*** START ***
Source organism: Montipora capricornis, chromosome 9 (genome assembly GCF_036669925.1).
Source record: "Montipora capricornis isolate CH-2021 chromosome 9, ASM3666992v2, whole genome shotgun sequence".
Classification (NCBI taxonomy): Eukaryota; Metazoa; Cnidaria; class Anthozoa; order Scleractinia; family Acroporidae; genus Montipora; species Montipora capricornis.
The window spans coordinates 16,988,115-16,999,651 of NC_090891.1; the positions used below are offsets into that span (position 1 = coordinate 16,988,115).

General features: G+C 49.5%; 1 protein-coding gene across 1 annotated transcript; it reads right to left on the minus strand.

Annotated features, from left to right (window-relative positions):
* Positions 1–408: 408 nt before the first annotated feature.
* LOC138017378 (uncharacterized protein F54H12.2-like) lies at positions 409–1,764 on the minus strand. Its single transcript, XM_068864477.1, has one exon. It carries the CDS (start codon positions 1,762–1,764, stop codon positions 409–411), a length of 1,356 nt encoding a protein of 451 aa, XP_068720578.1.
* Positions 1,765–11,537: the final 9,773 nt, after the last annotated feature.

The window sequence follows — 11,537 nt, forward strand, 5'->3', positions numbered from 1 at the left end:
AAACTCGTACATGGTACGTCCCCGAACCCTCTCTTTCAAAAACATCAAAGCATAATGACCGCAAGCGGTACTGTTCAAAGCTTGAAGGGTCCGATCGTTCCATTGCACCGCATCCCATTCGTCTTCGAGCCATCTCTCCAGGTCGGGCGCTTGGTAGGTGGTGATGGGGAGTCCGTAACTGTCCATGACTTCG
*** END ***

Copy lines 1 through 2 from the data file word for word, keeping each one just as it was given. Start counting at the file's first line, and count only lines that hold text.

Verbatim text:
Source organism: Montipora capricornis, chromosome 9 (genome assembly GCF_036669925.1).
Source record: "Montipora capricornis isolate CH-2021 chromosome 9, ASM3666992v2, whole genome shotgun sequence".